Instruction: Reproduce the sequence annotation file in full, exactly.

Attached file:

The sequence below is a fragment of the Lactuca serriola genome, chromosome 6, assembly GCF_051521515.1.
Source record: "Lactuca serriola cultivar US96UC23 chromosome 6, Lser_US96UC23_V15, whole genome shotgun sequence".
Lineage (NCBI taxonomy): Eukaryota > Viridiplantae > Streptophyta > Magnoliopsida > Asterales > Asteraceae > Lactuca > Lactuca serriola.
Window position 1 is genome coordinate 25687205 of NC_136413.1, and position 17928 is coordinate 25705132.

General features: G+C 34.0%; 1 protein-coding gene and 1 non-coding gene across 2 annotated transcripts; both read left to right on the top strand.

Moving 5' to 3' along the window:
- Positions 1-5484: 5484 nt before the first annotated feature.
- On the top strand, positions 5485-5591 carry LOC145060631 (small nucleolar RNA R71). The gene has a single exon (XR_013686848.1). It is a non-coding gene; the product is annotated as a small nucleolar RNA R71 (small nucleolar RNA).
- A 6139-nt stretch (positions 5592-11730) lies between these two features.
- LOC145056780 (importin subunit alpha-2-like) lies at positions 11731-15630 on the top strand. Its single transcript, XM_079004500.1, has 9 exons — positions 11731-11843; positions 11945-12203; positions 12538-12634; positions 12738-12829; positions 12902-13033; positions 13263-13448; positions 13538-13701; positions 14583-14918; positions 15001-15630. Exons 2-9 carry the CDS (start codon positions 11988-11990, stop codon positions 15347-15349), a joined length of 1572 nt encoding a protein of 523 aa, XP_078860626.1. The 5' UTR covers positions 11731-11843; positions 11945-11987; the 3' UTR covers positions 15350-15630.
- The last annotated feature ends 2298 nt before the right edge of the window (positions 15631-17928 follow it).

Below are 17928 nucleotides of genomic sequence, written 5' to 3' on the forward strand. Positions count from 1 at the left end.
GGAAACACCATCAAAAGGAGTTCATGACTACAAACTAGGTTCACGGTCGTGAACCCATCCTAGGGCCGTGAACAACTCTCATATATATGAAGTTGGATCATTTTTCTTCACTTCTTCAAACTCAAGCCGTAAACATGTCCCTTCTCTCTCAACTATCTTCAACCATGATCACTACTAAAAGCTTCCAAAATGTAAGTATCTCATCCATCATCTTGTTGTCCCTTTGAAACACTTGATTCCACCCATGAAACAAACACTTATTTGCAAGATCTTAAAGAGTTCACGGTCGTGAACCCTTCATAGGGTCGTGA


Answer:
The sequence below is a fragment of the Lactuca serriola genome, chromosome 6, assembly GCF_051521515.1.
Source record: "Lactuca serriola cultivar US96UC23 chromosome 6, Lser_US96UC23_V15, whole genome shotgun sequence".
Lineage (NCBI taxonomy): Eukaryota > Viridiplantae > Streptophyta > Magnoliopsida > Asterales > Asteraceae > Lactuca > Lactuca serriola.
Window position 1 is genome coordinate 25687205 of NC_136413.1, and position 17928 is coordinate 25705132.

General features: G+C 34.0%; 1 protein-coding gene and 1 non-coding gene across 2 annotated transcripts; both read left to right on the top strand.

Moving 5' to 3' along the window:
- Positions 1-5484: 5484 nt before the first annotated feature.
- On the top strand, positions 5485-5591 carry LOC145060631 (small nucleolar RNA R71). The gene has a single exon (XR_013686848.1). It is a non-coding gene; the product is annotated as a small nucleolar RNA R71 (small nucleolar RNA).
- A 6139-nt stretch (positions 5592-11730) lies between these two features.
- LOC145056780 (importin subunit alpha-2-like) lies at positions 11731-15630 on the top strand. Its single transcript, XM_079004500.1, has 9 exons — positions 11731-11843; positions 11945-12203; positions 12538-12634; positions 12738-12829; positions 12902-13033; positions 13263-13448; positions 13538-13701; positions 14583-14918; positions 15001-15630. Exons 2-9 carry the CDS (start codon positions 11988-11990, stop codon positions 15347-15349), a joined length of 1572 nt encoding a protein of 523 aa, XP_078860626.1. The 5' UTR covers positions 11731-11843; positions 11945-11987; the 3' UTR covers positions 15350-15630.
- The last annotated feature ends 2298 nt before the right edge of the window (positions 15631-17928 follow it).

Below are 17928 nucleotides of genomic sequence, written 5' to 3' on the forward strand. Positions count from 1 at the left end.
GGAAACACCATCAAAAGGAGTTCATGACTACAAACTAGGTTCACGGTCGTGAACCCATCCTAGGGCCGTGAACAACTCTCATATATATGAAGTTGGATCATTTTTCTTCACTTCTTCAAACTCAAGCCGTAAACATGTCCCTTCTCTCTCAACTATCTTCAACCATGATCACTACTAAAAGCTTCCAAAATGTAAGTATCTCATCCATCATCTTGTTGTCCCTTTGAAACACTTGATTCCACCCATGAAACAAACACTTATTTGCAAGATCTTAAAGAGTTCACGGTCGTGAACCCTTCATAGGGTCGTGA